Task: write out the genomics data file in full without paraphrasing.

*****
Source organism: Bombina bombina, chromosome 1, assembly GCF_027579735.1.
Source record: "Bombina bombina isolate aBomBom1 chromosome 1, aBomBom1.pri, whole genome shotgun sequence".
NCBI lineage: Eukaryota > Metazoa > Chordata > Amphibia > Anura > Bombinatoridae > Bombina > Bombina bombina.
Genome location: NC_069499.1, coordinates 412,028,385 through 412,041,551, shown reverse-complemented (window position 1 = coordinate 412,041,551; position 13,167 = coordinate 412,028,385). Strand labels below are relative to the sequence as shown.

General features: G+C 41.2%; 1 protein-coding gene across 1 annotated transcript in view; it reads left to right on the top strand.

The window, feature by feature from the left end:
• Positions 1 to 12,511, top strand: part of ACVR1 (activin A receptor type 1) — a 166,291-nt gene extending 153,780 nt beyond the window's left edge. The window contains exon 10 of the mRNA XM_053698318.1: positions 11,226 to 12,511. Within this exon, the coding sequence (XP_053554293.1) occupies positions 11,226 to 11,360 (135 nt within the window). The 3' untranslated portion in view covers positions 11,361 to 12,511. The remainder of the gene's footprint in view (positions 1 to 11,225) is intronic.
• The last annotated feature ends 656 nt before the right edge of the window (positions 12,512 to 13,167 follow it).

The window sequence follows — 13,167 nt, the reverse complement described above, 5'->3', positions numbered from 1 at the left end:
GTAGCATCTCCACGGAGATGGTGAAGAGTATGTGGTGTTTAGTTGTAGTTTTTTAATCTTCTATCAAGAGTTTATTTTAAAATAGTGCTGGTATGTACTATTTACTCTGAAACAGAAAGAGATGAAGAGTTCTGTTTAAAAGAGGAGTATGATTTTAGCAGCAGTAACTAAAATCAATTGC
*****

Source organism: Bombina bombina, chromosome 1, assembly GCF_027579735.1.
Source record: "Bombina bombina isolate aBomBom1 chromosome 1, aBomBom1.pri, whole genome shotgun sequence".
NCBI lineage: Eukaryota > Metazoa > Chordata > Amphibia > Anura > Bombinatoridae > Bombina > Bombina bombina.
Genome location: NC_069499.1, coordinates 412,028,385 through 412,041,551, shown reverse-complemented (window position 1 = coordinate 412,041,551; position 13,167 = coordinate 412,028,385). Strand labels below are relative to the sequence as shown.

General features: G+C 41.2%; 1 protein-coding gene across 1 annotated transcript in view; it reads left to right on the top strand.

The window, feature by feature from the left end:
• Positions 1 to 12,511, top strand: part of ACVR1 (activin A receptor type 1) — a 166,291-nt gene extending 153,780 nt beyond the window's left edge. The window contains exon 10 of the mRNA XM_053698318.1: positions 11,226 to 12,511. Within this exon, the coding sequence (XP_053554293.1) occupies positions 11,226 to 11,360 (135 nt within the window). The 3' untranslated portion in view covers positions 11,361 to 12,511. The remainder of the gene's footprint in view (positions 1 to 11,225) is intronic.
• The last annotated feature ends 656 nt before the right edge of the window (positions 12,512 to 13,167 follow it).

The window sequence follows — 13,167 nt, the reverse complement described above, 5'->3', positions numbered from 1 at the left end:
GTAGCATCTCCACGGAGATGGTGAAGAGTATGTGGTGTTTAGTTGTAGTTTTTTAATCTTCTATCAAGAGTTTATTTTAAAATAGTGCTGGTATGTACTATTTACTCTGAAACAGAAAGAGATGAAGAGTTCTGTTTAAAAGAGGAGTATGATTTTAGCAGCAGTAACTAAAATCAATTGC